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Being Daniel Friedman

It’s not easy being me, Daniel Friedman. On top of the cares of delightful family, domestic finance and the Jewish Daily Forward, there’s the existential angst of living in a world of doppelgangers — whole crowds of Daniel Friedmans swarming around me. It’s like living in Charlie Kaufman’s “Being John Malkovich” except instead of everyone looking like me, everyone just has my name.

Dave Gorman once made a cult stage and then TV show out of finding everyone in the world with his name and visiting as many of them as possible. “The Dave Gorman Collection” was his story of finding them all. But there’s a difference between on the one hand going out and finding your homonyms, and on the other having them slowly surround you in the twitterverse. As a dream it’s nightmarish and as a television show it’s less of a comedy and more like a reality show based on Dostoyevsky’s “The Double.”

I blame social media because I’ve never actually met any of these so-called Daniel Friedmans and their proliferation has speeded up with the explosion of the interactive internet. Growing up in the north of England, I was safe from the worldwide cohort who are predominantly found in North America. The first of the Judgment (the collective noun I am coining for a group of Daniel Friedmans, based on the forename’s etymology — “Judged by God”) was in college. He was involved, if memory serves, with drama and translation and, though we shared many friends, we never met. Our interaction, as far as I am aware, extended only to my demurring from any credit for the well-received modern-day Ramayana put on at St. John’s College Cambridge in the early ’90s.

Then when I arrived in the United States I became quickly aware of the wonderful Dan Friedman the artist. Although as a rapidly balding man I was in awe of his book “Dan Friedman: Radical Modernism” — whose cover featured only those words and a delightfully denuded pate shot from above — his oeuvre bore (and bears) further inspection. I became an admirer and hoped to name drop as a way of meeting him when I moved to New York City — an eventuality sadly precluded by his untimely death.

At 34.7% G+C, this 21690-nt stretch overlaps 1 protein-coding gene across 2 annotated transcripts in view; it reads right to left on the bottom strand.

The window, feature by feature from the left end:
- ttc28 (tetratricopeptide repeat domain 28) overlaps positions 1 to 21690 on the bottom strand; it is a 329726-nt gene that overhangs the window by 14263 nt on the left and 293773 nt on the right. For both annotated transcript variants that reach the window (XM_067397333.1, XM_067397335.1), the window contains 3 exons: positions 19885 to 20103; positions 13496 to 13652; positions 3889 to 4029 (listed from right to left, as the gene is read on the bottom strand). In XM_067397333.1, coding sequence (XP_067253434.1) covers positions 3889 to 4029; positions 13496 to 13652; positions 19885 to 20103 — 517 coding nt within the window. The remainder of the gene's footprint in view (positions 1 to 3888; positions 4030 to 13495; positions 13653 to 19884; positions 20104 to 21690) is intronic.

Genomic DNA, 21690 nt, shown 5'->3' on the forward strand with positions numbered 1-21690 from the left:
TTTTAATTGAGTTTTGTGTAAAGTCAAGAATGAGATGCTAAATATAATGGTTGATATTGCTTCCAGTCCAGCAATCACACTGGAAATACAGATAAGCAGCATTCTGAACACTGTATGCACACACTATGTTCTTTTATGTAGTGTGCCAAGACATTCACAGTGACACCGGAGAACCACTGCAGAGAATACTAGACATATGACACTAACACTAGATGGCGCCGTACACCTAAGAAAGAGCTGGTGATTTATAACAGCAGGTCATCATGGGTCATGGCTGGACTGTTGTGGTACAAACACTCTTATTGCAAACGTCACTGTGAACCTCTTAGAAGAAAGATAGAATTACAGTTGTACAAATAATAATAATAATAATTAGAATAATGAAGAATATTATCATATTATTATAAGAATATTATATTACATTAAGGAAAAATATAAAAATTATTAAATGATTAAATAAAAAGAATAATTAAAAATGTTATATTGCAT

Shortly after starting work at the Forward, my new colleague Nathaniel Popper, with whom I’d enjoyed a couple of conversations, pulled me quietly aside.

“You aren’t attacking me on the Wall Street Journal letters page, are you?” he asked. While I recognize that one of the joys of contemporary media life is to share a laugh with a colleague at the water cooler before dashing virtual vitriol across the desk into his face, it is not a delight I personally happen to indulge in. And, in this case, the Daniel Friedman in question is a gentleman with whose political views on the Arab/Israeli problem I strongly disagree. I was able to reassure Nathaniel, though I think it took J.J. Goldberg’s blog article on the subject to fully allay his suspicions.

After that excitement it was a while before the next representative of the Judgment arrived to haunt me.

Though I was a generalist as an academic and am eclectic as a writer, I haven’t yet got down to writing my novel. Fortunately my namesake has written one, and is in the process of releasing a second in a series of Tennessee-based contemporary detective noirs: “Don’t Ever Get Old” and the new one, “Don’t Ever Look Back: A Mystery”. So I’m learning to embrace the Judgment and revel in our collective achievement. This has saved me at least one life task. The Daniel Friedman novel? Check!

We are indeed the chosen of the chosen people.

Most recently it has been raining Judgment. First there was the talented tailor, Daniel Friedman, profiled by The New York Times and, later interviewed by the Forward. He has found a niche as a garmentier to the LGBT community. I have trouble threading a needle with my fat fingers: but Daniel Friedman as a draper? Check.

And, just this week, on February 12, Daniel Friedman co-wrote a strong opinion piece in The New York Times calling for more testing of the anecdotal medical benefits of marijuana. I even received a courteous and interesting email from a reader intended for him. Marijuana opinion and medical degree? Check.

Daniel Friedmans have it covered: including the Middle East both ways. But if you want me, there’s only one.

Oh, and if you are the Daniel Friedman from Rutland Square in Boston, Reuters has a check for you. Get in touch, I can hook you up.

Postscript: I can’t believe I hadn’t seen Alan Berliner’s wonderful documentary on this topic. Thanks to those who tipped me off about “The Sweetest Sound”


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